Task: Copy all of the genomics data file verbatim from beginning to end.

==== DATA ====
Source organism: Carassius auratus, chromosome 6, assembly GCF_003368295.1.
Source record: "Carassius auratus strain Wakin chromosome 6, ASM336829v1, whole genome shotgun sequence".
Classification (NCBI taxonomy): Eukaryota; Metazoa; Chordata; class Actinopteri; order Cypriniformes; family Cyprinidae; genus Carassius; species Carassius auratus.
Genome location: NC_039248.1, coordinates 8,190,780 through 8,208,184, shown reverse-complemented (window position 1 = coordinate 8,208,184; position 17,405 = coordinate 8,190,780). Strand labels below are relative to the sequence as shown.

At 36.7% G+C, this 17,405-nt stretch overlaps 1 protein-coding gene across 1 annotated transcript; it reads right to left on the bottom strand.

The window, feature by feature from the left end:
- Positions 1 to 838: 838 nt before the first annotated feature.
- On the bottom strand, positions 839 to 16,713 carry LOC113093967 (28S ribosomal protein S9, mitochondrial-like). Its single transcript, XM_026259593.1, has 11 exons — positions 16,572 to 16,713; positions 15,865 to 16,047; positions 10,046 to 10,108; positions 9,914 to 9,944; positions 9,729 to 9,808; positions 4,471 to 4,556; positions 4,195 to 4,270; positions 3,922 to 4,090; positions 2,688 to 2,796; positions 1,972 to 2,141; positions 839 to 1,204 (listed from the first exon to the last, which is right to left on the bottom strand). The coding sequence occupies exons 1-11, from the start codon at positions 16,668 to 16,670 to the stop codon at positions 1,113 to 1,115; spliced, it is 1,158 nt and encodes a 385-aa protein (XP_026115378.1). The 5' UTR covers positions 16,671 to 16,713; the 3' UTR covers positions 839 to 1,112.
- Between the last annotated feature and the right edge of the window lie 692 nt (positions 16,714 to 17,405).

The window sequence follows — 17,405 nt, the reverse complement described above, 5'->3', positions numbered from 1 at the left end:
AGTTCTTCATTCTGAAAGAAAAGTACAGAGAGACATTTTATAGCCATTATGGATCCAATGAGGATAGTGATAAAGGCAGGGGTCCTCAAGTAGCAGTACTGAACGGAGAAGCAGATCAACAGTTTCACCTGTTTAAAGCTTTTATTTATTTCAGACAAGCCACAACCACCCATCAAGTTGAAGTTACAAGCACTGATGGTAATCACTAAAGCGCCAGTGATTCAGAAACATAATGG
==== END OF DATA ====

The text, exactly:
Source organism: Carassius auratus, chromosome 6, assembly GCF_003368295.1.
Source record: "Carassius auratus strain Wakin chromosome 6, ASM336829v1, whole genome shotgun sequence".
Classification (NCBI taxonomy): Eukaryota; Metazoa; Chordata; class Actinopteri; order Cypriniformes; family Cyprinidae; genus Carassius; species Carassius auratus.
Genome location: NC_039248.1, coordinates 8,190,780 through 8,208,184, shown reverse-complemented (window position 1 = coordinate 8,208,184; position 17,405 = coordinate 8,190,780). Strand labels below are relative to the sequence as shown.

At 36.7% G+C, this 17,405-nt stretch overlaps 1 protein-coding gene across 1 annotated transcript; it reads right to left on the bottom strand.

The window, feature by feature from the left end:
- Positions 1 to 838: 838 nt before the first annotated feature.
- On the bottom strand, positions 839 to 16,713 carry LOC113093967 (28S ribosomal protein S9, mitochondrial-like). Its single transcript, XM_026259593.1, has 11 exons — positions 16,572 to 16,713; positions 15,865 to 16,047; positions 10,046 to 10,108; positions 9,914 to 9,944; positions 9,729 to 9,808; positions 4,471 to 4,556; positions 4,195 to 4,270; positions 3,922 to 4,090; positions 2,688 to 2,796; positions 1,972 to 2,141; positions 839 to 1,204 (listed from the first exon to the last, which is right to left on the bottom strand). The coding sequence occupies exons 1-11, from the start codon at positions 16,668 to 16,670 to the stop codon at positions 1,113 to 1,115; spliced, it is 1,158 nt and encodes a 385-aa protein (XP_026115378.1). The 5' UTR covers positions 16,671 to 16,713; the 3' UTR covers positions 839 to 1,112.
- Between the last annotated feature and the right edge of the window lie 692 nt (positions 16,714 to 17,405).

The window sequence follows — 17,405 nt, the reverse complement described above, 5'->3', positions numbered from 1 at the left end:
AGTTCTTCATTCTGAAAGAAAAGTACAGAGAGACATTTTATAGCCATTATGGATCCAATGAGGATAGTGATAAAGGCAGGGGTCCTCAAGTAGCAGTACTGAACGGAGAAGCAGATCAACAGTTTCACCTGTTTAAAGCTTTTATTTATTTCAGACAAGCCACAACCACCCATCAAGTTGAAGTTACAAGCACTGATGGTAATCACTAAAGCGCCAGTGATTCAGAAACATAATGG